The YABs Committee includes one representative from each of the five continents, plus the MWC staff mentor. Members who completed a term at PA 2015 are Rodrigo Pedroza, Mexico; Tigist Tesfaye Gelagle, Ethiopia; Sumana Basumata, India; Marc Pasqués, Spain/Australia; Lani Prunés, US; and Ayub Omondi, Kenya, as mentor.
YABs leaders have had unusual vision from the group’s very beginning. “Our first team planted the seeds about how we young people could contribute to MWC,” says Ciptadi-Perkins.
“Our second team met with different official groups within MWC, explained who we are and what our gifts are, and asked for greater collaboration. This was our penetration stage. We wanted to go beyond token participation. “Since Paraguay, we’ve been putting together our blueprint.”
“We’ve always had a strong desire to network and fellowship. Many of us had email, but back then, not many in the Global South had regular access. This past reality is changing now.”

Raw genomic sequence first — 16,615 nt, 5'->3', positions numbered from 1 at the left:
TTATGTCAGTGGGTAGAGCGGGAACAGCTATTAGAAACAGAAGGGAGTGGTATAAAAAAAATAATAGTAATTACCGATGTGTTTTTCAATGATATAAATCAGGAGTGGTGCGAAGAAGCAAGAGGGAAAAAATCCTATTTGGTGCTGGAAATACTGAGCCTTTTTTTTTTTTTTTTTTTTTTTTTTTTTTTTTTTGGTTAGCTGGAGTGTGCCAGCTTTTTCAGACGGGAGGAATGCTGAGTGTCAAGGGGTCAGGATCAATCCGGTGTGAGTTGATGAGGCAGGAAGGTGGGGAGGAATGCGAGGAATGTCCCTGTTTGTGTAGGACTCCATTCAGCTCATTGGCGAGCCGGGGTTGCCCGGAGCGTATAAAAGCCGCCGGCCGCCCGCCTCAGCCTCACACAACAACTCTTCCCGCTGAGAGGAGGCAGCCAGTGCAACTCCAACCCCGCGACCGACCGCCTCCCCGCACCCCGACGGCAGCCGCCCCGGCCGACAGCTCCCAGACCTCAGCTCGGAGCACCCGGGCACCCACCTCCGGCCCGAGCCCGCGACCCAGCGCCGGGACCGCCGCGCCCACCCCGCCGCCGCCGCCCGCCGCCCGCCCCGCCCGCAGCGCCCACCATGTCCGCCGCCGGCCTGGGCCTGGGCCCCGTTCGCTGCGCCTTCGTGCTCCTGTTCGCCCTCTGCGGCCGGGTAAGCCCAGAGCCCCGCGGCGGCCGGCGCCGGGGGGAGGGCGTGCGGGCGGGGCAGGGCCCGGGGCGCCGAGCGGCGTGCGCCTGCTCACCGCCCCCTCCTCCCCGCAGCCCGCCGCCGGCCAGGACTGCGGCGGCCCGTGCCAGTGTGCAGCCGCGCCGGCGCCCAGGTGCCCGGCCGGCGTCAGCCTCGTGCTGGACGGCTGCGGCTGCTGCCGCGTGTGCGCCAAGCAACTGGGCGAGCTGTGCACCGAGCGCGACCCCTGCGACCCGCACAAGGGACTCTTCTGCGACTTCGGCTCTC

Pedroza continues, “Now we are threading those deep interests through the projects we are creating since they are a key part of our blueprint.”
“Our projects are for the people we represent, but also for younger people who want to be connected. In smaller churches around the world, age distinctions aren’t as important,” says Tigist Gelagle. “We are designing specific activities for them to do, while at the same time, exposing them to each other’s worlds. And through it all will be the great reminder: ‘You belong to a bigger family. You are not alone.’
“We’re preparing teaching materials for the book of Acts. It will be a Bible study that examines the text. But it will also weave in an explanation of Anabaptism. And it will show how to integrate Anabaptist understandings of the Bible into one’s culture.”